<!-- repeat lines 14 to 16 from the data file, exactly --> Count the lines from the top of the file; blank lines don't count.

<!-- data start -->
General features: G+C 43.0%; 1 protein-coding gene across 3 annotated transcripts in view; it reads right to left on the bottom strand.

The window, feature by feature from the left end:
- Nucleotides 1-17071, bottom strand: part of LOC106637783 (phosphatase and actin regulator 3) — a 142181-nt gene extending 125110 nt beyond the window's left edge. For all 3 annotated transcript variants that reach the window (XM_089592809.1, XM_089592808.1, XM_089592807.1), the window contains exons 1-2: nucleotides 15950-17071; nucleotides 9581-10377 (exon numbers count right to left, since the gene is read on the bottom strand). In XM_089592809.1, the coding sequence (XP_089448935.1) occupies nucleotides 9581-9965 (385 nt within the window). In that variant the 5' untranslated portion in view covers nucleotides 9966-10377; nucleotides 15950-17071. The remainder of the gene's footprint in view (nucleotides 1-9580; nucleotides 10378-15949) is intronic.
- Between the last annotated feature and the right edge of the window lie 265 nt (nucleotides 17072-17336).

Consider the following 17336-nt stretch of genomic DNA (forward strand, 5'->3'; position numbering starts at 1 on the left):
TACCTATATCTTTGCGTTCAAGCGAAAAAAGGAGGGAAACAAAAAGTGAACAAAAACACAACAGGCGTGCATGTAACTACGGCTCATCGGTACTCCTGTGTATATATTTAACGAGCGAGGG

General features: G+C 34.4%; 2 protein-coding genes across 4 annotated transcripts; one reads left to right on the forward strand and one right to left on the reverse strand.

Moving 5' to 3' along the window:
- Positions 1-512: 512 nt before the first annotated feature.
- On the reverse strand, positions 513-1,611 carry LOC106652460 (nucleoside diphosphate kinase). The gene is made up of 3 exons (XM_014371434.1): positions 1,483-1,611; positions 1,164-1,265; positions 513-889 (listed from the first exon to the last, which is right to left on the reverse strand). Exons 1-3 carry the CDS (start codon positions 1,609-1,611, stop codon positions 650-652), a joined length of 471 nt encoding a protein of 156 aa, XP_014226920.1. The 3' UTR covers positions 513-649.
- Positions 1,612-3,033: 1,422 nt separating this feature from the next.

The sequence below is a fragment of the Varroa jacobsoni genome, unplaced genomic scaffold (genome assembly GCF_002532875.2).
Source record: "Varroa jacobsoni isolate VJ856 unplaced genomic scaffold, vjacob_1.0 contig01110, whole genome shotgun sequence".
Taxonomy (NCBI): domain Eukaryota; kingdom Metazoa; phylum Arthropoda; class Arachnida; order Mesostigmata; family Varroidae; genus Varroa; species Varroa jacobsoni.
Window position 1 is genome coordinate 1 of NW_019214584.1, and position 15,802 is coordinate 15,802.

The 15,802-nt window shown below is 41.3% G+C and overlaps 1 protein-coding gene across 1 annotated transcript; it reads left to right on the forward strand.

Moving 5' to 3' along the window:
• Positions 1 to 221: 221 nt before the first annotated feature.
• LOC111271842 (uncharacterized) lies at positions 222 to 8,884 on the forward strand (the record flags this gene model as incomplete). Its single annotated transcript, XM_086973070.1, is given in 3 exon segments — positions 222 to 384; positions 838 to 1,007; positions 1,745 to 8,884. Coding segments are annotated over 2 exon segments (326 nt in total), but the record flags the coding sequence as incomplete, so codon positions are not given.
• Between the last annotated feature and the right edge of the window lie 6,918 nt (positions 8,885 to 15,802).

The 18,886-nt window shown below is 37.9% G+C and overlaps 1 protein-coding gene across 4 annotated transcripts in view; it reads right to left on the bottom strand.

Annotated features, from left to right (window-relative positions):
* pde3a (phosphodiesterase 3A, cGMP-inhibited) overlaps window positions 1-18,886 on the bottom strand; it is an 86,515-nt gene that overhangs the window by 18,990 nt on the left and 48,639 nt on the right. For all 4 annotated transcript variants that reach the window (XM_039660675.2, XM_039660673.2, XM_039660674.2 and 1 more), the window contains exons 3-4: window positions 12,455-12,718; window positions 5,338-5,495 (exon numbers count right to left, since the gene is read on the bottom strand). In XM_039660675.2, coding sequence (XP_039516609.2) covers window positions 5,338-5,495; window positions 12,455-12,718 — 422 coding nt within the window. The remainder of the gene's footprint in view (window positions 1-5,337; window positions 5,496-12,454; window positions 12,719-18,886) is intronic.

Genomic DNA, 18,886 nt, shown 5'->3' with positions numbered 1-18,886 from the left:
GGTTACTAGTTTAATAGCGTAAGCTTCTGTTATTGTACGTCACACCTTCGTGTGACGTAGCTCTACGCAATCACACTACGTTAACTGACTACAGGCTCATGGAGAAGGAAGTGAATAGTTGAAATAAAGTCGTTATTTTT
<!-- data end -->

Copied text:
Taxonomy (NCBI): domain Eukaryota; kingdom Metazoa; phylum Arthropoda; class Arachnida; order Mesostigmata; family Varroidae; genus Varroa; species Varroa jacobsoni.
Window position 1 is genome coordinate 1 of NW_019214584.1, and position 15,802 is coordinate 15,802.

The 15,802-nt window shown below is 41.3% G+C and overlaps 1 protein-coding gene across 1 annotated transcript; it reads left to right on the forward strand.